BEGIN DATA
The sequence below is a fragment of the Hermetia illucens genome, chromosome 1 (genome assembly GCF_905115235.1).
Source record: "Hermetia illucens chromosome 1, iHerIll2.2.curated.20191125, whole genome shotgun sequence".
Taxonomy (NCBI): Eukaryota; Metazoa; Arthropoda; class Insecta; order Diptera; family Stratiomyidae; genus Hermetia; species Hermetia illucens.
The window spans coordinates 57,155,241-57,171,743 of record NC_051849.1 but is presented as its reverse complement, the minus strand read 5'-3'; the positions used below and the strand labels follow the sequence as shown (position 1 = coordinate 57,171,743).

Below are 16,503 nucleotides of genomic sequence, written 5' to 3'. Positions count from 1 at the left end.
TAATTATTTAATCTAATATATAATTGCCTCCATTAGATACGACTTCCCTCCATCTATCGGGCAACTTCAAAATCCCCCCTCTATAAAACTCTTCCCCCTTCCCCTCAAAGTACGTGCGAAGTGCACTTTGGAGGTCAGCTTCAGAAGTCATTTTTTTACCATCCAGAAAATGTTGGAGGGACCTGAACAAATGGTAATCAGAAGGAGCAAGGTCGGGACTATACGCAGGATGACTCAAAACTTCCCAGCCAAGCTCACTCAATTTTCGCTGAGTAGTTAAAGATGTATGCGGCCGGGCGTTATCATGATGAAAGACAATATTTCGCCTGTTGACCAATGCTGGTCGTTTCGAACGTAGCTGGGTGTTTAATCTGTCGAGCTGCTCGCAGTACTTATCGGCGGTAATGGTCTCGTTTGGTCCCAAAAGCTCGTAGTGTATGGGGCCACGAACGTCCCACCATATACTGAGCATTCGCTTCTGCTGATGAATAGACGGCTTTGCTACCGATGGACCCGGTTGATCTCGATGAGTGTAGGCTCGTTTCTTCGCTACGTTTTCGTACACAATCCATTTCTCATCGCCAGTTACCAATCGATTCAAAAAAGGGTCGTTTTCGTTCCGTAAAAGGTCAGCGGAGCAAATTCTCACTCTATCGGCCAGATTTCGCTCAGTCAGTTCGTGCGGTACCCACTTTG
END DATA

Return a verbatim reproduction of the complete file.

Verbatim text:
The sequence below is a fragment of the Hermetia illucens genome, chromosome 1 (genome assembly GCF_905115235.1).
Source record: "Hermetia illucens chromosome 1, iHerIll2.2.curated.20191125, whole genome shotgun sequence".
Taxonomy (NCBI): Eukaryota; Metazoa; Arthropoda; class Insecta; order Diptera; family Stratiomyidae; genus Hermetia; species Hermetia illucens.
The window spans coordinates 57,155,241-57,171,743 of record NC_051849.1 but is presented as its reverse complement, the minus strand read 5'-3'; the positions used below and the strand labels follow the sequence as shown (position 1 = coordinate 57,171,743).

Below are 16,503 nucleotides of genomic sequence, written 5' to 3'. Positions count from 1 at the left end.
TAATTATTTAATCTAATATATAATTGCCTCCATTAGATACGACTTCCCTCCATCTATCGGGCAACTTCAAAATCCCCCCTCTATAAAACTCTTCCCCCTTCCCCTCAAAGTACGTGCGAAGTGCACTTTGGAGGTCAGCTTCAGAAGTCATTTTTTTACCATCCAGAAAATGTTGGAGGGACCTGAACAAATGGTAATCAGAAGGAGCAAGGTCGGGACTATACGCAGGATGACTCAAAACTTCCCAGCCAAGCTCACTCAATTTTCGCTGAGTAGTTAAAGATGTATGCGGCCGGGCGTTATCATGATGAAAGACAATATTTCGCCTGTTGACCAATGCTGGTCGTTTCGAACGTAGCTGGGTGTTTAATCTGTCGAGCTGCTCGCAGTACTTATCGGCGGTAATGGTCTCGTTTGGTCCCAAAAGCTCGTAGTGTATGGGGCCACGAACGTCCCACCATATACTGAGCATTCGCTTCTGCTGATGAATAGACGGCTTTGCTACCGATGGACCCGGTTGATCTCGATGAGTGTAGGCTCGTTTCTTCGCTACGTTTTCGTACACAATCCATTTCTCATCGCCAGTTACCAATCGATTCAAAAAAGGGTCGTTTTCGTTCCGTAAAAGGTCAGCGGAGCAAATTCTCACTCTATCGGCCAGATTTCGCTCAGTCAGTTCGTGCGGTACCCACTTTG